Is the API Token generated in the API section in the Settings Tab the best way to guard against a CSRF attack within a Bubble app? Are there other prevention measures to take?
Also, re: this API token, the Bubble docs say it can be placed in the header or placed directly in the URL as a querystring parameter ‘api_token’. However, the docs say using it in a URL is not recommended because it’s less secure. How much less secure? Is it a really bad idea to use the token in a URL?
So i was in a similar situation and needed to make a GET to my bubble APi endpoint. Yep i dont get the doc saying add to the header or URL… really whats the point!..unless they explicitly state only from the backend. they have to remember its none techies reading this mainly
I was making mine client side (JS) …basically spent a few days looking at options the only thing i came up with was good old .php… So i wrote some .php and hosted it on a linux server…the .php is now my client side app API endpoint…so i make my call to this. then this makes the call to my bubble API endpoint with the token in header…server to server…so not visible in the console or those sniffing around…but the PHP will only accept a GET requests from specific domains i specify in the php… calls made from a URL or from another domain get a 2 fingered message. The token is stored outside of my domain root so when i get a valid GET from the right domain “mine” …i toddle off fetch it and use it…then pop it back. I thought this would slow stuff down…but its quick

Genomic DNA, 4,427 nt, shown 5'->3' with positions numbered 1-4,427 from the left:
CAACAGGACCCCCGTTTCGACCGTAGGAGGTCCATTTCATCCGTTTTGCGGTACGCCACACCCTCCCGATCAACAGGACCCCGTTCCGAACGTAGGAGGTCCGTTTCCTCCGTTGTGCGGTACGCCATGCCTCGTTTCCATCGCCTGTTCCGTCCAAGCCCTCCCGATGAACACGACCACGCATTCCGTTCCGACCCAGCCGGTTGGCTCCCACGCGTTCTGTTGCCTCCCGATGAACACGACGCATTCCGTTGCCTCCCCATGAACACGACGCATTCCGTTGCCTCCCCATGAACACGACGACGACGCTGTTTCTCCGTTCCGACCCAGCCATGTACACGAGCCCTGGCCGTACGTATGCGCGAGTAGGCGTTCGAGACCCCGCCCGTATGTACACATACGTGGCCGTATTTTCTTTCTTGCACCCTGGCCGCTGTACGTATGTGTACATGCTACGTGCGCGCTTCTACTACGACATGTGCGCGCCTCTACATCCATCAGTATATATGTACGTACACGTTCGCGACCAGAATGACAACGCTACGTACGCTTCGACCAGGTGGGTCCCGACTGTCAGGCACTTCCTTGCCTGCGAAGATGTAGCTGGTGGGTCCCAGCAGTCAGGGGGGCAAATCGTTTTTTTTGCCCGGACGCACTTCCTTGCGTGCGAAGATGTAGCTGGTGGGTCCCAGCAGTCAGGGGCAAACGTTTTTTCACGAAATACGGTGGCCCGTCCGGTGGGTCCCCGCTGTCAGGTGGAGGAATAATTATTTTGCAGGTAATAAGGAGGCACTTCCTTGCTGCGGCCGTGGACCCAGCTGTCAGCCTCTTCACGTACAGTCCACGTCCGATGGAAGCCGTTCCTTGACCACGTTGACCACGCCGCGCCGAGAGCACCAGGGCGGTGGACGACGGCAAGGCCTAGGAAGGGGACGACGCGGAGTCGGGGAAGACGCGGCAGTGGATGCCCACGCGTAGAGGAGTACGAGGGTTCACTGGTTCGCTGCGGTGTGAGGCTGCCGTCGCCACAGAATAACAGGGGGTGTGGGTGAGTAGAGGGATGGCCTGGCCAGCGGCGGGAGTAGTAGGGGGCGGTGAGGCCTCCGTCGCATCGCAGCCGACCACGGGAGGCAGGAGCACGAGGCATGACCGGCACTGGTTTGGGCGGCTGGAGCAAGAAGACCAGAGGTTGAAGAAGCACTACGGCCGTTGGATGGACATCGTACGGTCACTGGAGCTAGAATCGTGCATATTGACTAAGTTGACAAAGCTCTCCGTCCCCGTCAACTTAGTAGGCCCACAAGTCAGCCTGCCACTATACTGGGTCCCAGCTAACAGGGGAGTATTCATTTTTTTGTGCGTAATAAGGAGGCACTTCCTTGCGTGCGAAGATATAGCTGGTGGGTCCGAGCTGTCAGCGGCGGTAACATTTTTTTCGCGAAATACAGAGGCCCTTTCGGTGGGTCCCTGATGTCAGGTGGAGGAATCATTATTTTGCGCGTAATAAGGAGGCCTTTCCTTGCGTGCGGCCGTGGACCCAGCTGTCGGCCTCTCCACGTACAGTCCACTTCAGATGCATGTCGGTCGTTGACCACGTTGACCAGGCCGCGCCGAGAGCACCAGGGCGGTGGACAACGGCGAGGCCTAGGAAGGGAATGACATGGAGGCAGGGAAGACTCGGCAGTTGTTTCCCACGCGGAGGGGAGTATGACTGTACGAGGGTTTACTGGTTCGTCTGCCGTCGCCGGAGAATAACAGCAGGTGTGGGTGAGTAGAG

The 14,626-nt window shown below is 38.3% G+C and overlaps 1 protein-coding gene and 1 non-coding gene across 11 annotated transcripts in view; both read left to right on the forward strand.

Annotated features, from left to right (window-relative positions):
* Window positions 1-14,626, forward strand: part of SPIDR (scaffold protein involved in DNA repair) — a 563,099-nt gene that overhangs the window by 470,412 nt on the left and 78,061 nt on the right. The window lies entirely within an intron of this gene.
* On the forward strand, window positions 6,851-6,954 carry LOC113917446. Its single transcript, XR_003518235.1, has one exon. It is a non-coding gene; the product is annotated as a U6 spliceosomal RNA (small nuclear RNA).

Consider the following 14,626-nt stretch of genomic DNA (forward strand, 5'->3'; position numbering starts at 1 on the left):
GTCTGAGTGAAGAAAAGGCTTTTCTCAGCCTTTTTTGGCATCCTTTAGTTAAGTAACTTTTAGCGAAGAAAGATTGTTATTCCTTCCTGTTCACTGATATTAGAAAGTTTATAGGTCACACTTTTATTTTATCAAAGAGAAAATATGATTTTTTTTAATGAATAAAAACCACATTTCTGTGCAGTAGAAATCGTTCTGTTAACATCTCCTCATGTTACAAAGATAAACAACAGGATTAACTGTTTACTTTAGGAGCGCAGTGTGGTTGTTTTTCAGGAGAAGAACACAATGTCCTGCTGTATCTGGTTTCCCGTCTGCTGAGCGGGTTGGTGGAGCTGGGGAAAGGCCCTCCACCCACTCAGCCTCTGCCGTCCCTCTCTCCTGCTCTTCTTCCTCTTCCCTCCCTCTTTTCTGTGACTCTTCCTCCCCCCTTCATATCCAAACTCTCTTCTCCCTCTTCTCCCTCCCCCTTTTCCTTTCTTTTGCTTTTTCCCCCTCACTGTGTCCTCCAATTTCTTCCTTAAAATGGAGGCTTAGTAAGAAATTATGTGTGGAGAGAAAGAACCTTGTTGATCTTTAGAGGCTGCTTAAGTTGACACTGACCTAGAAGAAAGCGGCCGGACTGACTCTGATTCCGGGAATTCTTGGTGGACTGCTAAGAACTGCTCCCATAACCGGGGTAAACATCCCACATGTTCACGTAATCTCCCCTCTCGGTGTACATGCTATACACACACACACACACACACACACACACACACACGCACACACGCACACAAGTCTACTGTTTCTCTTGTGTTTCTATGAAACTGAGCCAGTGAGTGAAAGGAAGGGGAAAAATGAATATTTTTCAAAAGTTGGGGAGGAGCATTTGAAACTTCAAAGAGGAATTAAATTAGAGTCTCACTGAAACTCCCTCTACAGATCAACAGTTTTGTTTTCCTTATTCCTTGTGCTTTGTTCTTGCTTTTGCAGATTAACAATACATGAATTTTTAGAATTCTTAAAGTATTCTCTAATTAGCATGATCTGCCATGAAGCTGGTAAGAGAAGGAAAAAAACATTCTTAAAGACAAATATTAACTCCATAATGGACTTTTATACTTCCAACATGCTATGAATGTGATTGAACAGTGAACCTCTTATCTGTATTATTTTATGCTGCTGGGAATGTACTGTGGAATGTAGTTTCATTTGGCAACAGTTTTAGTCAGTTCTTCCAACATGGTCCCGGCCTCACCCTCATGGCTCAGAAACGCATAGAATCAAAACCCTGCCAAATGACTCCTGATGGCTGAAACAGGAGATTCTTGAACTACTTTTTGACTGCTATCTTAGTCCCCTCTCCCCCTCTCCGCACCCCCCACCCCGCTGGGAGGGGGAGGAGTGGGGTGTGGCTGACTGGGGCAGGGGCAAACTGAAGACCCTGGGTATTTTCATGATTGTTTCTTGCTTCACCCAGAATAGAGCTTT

Its dynamic…so i can use my bubble app to register domains in the PHP in order to server its self and also remove these. To make the whole process robust and ruffty tuffty … i will protect the php and lock this to a fixed IP…thats dedicated…im currently poorer than a church mouse without cheese so im saving up to buy that for Christmas